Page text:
There is also a really great view looking north at Seaboard Station that anyone driving, pedaling, or walking on Salisbury would feel more welcomed to a different downtown district. If you notice on a map, Vaughn Court is the current “extension” of Salisbury Street. Here’s a view looking north from that street. Click for a larger view.

Seaboard Station entrance from Vaughn Court

I feel that this should become a “main entrance” to Seaboard Station in more of a way that it is today. With a two-way Salisbury Street, there could be better connections from Seaboard Station to downtown. You also get the visual bonus in that drivers and pedestrians can see their destination a few blocks away. Currently, you have trees and parts of the government center parking deck in front of you.

Looking North on Salisbury Street.

Wilmington Street already has a great view with the William Peace University main building front and center to traffic. An extension to the road could make the new intersection of Wilmington and Peace a more interesting place, brought about with any future developments that come from the Blount Street Commons project.

View of William Peace University down Wilmington Street.

With more development coming, an improved road network may make for more successful redevelopment in this area and who knows, maybe the government district could begin to grow some life during the off hours.

Click on the image below for a gallery of more images of the area.

View of the AIA NC building and William Peace University main building from Wilmington Street.

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Comments

I like this plan! I can imagine a mid-rise mixed-use development from Blount Street Commons fitting in well at the corner of [new] Wilmington & Peace. Any ground floor retail would stretch the Seaboard district by a few blocks.

I’d like to see the [new] Salisbury & Peace intersection have at least 3 of the corners redeveloped to mid-rise (6-10 floors)/mixed-use, and then a high-rise (15+ floors) development at the Peace St Light Rail Station.

It seems the one drawback of this plan is how it affects the Halifax St traffic – creates an additional 2 turns. But doesn’t seem like a dealbreaker to me and something that can be accounted for with well-planned signal timing.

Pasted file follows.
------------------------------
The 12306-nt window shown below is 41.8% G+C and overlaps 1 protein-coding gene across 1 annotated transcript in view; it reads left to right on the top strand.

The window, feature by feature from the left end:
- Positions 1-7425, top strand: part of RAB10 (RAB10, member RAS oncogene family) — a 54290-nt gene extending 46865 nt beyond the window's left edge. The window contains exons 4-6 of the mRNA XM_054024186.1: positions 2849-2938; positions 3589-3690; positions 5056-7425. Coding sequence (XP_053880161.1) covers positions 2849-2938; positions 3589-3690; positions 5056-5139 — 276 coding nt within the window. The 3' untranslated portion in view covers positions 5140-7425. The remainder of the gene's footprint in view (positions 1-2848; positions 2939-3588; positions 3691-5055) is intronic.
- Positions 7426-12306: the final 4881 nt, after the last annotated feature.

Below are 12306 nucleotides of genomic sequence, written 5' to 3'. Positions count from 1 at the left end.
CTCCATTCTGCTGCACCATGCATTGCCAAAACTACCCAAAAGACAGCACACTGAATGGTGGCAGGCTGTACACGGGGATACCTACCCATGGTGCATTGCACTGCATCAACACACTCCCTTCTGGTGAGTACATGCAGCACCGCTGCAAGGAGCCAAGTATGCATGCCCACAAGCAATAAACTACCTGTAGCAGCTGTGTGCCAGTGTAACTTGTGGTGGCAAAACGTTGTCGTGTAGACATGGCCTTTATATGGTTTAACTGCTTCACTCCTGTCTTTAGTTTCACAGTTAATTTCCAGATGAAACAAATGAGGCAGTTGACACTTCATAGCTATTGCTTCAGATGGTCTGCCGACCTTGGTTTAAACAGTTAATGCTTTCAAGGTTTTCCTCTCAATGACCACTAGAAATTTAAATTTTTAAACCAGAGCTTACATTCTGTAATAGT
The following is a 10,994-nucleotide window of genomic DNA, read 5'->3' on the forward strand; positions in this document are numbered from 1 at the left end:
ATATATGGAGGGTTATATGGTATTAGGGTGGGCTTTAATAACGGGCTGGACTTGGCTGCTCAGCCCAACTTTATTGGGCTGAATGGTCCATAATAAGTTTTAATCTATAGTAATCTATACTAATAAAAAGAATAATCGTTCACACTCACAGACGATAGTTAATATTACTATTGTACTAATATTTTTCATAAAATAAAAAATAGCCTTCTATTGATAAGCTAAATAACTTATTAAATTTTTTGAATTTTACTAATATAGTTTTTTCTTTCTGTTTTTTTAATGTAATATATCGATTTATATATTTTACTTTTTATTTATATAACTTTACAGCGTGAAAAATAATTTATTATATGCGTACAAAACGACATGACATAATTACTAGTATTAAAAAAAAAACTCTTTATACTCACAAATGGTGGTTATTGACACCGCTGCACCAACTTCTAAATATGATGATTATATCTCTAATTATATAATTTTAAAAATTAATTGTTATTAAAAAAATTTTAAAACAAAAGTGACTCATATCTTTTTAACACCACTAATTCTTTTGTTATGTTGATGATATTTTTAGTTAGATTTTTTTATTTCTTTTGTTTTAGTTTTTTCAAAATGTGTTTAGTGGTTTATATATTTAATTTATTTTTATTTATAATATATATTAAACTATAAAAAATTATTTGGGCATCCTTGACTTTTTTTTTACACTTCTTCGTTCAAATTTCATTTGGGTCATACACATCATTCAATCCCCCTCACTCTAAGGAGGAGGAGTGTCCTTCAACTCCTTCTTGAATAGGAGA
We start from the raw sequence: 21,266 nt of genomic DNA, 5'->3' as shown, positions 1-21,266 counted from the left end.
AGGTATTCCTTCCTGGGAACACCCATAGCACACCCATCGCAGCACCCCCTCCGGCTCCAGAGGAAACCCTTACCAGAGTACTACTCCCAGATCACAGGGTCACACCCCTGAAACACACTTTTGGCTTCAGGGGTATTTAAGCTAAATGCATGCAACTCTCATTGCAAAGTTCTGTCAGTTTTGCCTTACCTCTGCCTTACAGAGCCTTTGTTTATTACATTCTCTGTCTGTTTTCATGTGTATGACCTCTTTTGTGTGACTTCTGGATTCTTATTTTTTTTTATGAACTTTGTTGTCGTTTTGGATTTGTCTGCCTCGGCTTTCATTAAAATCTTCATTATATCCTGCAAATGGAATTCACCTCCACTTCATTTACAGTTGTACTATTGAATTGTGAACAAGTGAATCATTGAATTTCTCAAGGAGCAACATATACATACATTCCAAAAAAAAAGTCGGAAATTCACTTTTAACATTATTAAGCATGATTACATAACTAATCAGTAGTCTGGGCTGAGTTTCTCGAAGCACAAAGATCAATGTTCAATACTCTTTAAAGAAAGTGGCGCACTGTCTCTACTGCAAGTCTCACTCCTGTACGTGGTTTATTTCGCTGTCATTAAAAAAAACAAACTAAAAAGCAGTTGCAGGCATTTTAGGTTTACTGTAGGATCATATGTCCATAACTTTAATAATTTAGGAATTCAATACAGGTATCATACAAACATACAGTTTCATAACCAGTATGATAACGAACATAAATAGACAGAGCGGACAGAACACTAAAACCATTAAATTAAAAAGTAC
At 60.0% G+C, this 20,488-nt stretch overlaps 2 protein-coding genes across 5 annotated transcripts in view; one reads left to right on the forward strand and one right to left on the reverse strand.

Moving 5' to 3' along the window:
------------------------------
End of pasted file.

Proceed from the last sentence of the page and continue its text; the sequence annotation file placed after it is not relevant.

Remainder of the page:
Your configuration makes a lot more sense in my mind. The right of way is already dedicated for Vaugn Ct. The Wilmington St. stub isn’t dedicated and is owned both a church and Blunt Street Commons. Still seems very doable though.

I wonder if this idea can be forwarded to the City of Raleigh Planning Department, Town Council members, and/or Planning Commission members…

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Leo,

I like your idea. Open the vista to Seaboard and develop land with Urban feel. Great location for office buildings with ground retail, high rise apartments, can even sell some land to colleges for high rise dorm rooms. At a minimum, this area should be developed around Seaboard Station (long over due Peace Street needs to be cleaned up and extend downtown day and night life (also a good connector to Glenwood South)
Both those streets should be two way. There should be no one way streets in downtown Raleigh (if at all possible)

After the bad experience on Hillsborough Street, you won’t see the City proposed another two-lane roundabout anytime soon.

I’m honestly still hung up on the D5 route for light rail. I don’t think all the possibilities to make it work were quite explored adequately.